Veteran news anchor comes out as gay in moving address to viewers
A long-serving Canadian news anchor has come out as gay, revealing he was previously banned from telling viewers.
Leslie Roberts, who has anchored Canadian news shows for decades, spoke about his identity during a segment on CTV Morning Live in celebration of National Coming Out Day on Friday, October 11.
The host explained that he has been living as an openly gay man for years, but was banned from mentioning his sexuality on air earlier in his career.
Leslie Roberts: ‘I was told coming out would kill my career.’
He told CTV: “I want to live an authentic life, and I want everyone who is watching this morning to know that I’m a gay man, and have been [out] since 1989.
“This discussion is 30 years in the making, because when I did come out, we weren’t able to have this kind of discussion.
“Starting out in the TV news business, I was told if I shared it publicly, it would be career-limiting if not killing.
“But my friends and family have always known, I have been surrounded by people I love.”
News anchor has been with his husband for 18 years.
Leslie Roberts, who is happily married to husband Chris, explained: “We got together almost 18 years ago, but never even dreamed we could get married because it wasn’t an option.
“We got married four years ago, and I started my vows by paying tribute to those who came before us, and said we’re standing on the shoulders of those who struggled, who were harassed, who went to jail.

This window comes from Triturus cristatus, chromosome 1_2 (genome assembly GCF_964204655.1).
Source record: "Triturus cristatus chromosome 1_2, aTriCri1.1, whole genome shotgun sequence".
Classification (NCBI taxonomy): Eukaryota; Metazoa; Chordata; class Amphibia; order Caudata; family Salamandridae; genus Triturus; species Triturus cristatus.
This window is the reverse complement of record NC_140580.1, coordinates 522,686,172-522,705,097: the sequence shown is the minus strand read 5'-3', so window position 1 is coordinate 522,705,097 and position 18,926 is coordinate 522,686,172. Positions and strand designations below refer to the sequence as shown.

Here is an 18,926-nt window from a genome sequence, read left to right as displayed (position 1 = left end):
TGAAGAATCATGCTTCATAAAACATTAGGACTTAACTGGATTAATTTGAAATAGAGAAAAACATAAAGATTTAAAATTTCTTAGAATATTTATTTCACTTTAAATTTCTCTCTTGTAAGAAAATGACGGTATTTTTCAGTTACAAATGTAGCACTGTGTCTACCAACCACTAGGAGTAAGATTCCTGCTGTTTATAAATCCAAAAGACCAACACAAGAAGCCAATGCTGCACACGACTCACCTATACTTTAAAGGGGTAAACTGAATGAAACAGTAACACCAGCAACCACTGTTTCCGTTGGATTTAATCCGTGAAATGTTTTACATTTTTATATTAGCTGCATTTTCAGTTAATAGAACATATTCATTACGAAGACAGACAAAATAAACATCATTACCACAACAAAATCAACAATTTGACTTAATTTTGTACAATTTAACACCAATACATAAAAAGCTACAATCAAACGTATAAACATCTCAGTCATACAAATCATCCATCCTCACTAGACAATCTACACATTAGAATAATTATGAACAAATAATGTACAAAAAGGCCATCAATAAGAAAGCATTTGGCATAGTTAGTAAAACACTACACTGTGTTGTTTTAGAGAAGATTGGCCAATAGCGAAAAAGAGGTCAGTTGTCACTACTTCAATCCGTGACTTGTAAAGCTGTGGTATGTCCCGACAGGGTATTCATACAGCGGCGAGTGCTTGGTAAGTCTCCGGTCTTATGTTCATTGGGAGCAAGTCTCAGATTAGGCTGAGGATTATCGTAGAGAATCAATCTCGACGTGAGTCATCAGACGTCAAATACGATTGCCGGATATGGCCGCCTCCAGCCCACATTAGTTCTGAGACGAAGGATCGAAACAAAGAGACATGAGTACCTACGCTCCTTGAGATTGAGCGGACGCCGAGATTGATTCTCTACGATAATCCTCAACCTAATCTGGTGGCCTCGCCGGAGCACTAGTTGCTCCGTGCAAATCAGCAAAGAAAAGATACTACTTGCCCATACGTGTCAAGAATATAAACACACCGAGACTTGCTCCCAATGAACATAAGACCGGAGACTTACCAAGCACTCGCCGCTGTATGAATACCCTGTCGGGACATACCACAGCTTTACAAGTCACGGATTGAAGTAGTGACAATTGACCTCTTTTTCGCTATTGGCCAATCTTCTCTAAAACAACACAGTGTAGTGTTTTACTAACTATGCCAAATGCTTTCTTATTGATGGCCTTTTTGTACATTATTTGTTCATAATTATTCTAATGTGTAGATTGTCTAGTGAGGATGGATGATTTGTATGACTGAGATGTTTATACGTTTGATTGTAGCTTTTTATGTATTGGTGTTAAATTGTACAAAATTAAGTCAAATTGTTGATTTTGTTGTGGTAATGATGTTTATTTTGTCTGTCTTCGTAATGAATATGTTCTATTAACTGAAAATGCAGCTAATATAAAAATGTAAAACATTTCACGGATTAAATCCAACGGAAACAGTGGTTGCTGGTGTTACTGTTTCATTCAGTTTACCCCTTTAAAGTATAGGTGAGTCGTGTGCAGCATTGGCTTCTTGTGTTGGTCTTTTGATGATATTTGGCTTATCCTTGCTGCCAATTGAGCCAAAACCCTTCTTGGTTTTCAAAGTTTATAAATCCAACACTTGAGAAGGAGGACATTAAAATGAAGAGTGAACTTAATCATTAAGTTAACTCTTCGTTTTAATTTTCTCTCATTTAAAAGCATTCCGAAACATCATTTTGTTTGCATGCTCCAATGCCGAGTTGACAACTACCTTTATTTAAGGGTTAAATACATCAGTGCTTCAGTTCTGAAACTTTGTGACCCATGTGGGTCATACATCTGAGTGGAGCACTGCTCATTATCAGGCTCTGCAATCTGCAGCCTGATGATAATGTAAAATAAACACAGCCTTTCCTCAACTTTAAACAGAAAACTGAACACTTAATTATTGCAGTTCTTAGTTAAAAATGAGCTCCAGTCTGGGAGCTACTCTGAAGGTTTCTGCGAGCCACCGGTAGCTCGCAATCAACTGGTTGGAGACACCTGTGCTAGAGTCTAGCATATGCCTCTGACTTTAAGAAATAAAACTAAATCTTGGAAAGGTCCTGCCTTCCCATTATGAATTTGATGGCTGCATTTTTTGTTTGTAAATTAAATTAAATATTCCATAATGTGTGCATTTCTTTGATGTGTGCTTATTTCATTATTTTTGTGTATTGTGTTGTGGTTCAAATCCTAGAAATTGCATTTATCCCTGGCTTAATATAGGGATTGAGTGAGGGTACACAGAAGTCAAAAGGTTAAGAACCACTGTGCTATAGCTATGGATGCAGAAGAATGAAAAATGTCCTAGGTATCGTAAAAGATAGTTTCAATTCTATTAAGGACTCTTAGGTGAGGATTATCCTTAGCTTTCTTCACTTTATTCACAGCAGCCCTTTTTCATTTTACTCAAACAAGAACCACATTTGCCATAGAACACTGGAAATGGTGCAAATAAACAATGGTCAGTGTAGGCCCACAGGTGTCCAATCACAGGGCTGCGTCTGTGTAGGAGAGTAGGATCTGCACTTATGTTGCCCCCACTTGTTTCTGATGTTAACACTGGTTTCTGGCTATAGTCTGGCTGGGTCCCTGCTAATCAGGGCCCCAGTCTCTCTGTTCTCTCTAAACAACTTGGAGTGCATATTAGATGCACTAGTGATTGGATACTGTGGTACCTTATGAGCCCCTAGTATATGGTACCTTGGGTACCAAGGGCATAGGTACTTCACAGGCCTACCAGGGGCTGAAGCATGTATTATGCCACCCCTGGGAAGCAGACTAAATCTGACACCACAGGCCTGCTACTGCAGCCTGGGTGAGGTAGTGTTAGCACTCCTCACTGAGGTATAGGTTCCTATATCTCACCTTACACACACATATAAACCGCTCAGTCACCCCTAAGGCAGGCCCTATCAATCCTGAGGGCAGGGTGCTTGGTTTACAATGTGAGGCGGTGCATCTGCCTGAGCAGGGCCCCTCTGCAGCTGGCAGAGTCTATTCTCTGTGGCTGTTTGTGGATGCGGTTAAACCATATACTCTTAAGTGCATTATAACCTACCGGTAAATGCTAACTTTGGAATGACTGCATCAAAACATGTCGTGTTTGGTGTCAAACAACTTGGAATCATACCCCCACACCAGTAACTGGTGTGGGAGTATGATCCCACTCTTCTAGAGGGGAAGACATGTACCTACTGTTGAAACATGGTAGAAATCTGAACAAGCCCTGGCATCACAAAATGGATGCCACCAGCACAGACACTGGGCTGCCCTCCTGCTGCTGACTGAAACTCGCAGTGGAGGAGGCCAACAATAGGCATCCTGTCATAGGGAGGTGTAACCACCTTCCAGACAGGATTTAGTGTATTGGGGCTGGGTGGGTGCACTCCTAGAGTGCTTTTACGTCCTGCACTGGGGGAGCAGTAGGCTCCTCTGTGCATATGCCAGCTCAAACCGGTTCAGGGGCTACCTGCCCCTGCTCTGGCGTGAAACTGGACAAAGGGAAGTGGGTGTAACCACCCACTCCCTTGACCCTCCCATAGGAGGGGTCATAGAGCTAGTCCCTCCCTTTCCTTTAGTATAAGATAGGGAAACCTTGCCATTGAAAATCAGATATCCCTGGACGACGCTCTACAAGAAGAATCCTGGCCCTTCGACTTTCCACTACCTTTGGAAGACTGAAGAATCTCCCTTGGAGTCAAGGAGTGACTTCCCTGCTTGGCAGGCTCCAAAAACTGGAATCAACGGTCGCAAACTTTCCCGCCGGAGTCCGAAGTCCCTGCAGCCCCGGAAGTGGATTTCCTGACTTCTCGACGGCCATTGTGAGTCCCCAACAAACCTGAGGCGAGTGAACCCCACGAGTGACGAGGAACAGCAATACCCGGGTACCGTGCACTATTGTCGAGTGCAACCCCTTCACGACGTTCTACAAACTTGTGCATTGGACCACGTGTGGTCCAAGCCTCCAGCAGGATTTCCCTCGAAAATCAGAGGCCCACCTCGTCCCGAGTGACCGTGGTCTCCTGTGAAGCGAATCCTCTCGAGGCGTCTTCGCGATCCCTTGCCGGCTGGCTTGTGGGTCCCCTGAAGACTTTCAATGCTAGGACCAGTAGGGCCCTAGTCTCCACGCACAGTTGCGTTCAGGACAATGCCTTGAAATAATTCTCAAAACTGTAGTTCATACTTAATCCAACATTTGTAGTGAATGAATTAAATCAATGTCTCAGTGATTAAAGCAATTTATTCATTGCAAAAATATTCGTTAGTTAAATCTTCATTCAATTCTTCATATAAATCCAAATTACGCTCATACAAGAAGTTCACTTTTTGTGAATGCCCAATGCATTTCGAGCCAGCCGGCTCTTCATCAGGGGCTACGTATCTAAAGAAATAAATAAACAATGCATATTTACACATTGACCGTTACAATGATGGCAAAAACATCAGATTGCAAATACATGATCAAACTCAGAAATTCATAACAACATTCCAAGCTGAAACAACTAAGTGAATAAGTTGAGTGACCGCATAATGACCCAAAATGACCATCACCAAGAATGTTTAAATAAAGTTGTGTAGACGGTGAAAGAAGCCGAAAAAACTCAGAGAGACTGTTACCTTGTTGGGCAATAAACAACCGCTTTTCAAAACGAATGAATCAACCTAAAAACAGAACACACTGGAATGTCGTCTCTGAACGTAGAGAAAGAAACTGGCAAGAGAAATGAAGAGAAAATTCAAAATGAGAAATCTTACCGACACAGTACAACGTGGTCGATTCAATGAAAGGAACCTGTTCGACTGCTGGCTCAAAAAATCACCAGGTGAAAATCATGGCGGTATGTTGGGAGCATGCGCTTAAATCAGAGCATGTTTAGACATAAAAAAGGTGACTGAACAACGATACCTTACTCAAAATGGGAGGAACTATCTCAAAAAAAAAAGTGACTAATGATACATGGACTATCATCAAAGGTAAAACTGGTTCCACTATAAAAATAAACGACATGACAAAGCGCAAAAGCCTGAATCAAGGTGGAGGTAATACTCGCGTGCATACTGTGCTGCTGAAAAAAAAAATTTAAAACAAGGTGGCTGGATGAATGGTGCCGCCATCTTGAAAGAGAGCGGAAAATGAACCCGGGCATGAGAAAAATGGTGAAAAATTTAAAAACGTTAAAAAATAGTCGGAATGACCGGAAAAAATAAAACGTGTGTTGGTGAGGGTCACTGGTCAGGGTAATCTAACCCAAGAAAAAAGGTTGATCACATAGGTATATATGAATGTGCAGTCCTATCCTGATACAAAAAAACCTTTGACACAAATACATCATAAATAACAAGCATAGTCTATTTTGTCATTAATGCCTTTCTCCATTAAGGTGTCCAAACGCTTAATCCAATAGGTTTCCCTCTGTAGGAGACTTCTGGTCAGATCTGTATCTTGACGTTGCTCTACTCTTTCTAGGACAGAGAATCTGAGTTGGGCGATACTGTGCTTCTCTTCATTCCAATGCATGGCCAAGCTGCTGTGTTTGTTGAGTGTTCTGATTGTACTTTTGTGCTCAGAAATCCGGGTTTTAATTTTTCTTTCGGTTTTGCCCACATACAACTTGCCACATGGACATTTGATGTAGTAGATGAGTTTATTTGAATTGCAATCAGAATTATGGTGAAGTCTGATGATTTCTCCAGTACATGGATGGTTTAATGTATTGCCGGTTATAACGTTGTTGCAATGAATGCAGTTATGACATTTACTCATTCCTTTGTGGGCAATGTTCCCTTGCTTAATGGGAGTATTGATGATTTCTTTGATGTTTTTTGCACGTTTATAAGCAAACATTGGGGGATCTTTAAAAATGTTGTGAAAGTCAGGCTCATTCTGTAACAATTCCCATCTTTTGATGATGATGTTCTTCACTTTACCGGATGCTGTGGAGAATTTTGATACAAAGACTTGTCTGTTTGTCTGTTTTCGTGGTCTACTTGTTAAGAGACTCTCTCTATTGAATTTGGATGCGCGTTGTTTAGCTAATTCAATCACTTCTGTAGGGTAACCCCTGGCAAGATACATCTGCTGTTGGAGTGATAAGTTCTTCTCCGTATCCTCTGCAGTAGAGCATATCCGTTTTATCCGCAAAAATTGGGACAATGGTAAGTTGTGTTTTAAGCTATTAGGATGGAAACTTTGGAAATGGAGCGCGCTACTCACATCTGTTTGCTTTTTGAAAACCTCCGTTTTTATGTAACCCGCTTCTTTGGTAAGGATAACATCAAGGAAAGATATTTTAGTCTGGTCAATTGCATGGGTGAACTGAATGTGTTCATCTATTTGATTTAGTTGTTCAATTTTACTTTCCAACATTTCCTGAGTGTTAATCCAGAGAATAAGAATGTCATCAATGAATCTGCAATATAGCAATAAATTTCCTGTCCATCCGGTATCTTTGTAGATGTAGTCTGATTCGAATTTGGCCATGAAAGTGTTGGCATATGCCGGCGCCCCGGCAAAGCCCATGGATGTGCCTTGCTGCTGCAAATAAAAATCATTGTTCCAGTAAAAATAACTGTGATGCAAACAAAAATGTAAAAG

“Friends and family were in tears, and I could see how moved they were. To me, it’s not new, but I was like, wow, they really get it. They understand where we’ve come and that the fight is not over.”
He added: “As we speak, conversion therapy is still legal in a lot of provinces of our country.
“There are still people who are shunned, and there are still people who are misunderstanding what it is.”
“We have politicians running to be Prime Minister of Canada right now who don’t personally understand that gay marriage is equal marriage in the eyes of the majority of Canadians.
“I find it really tough, because if you said, ‘I don’t believe in mixed marriage’, we wouldn’t stand for it.”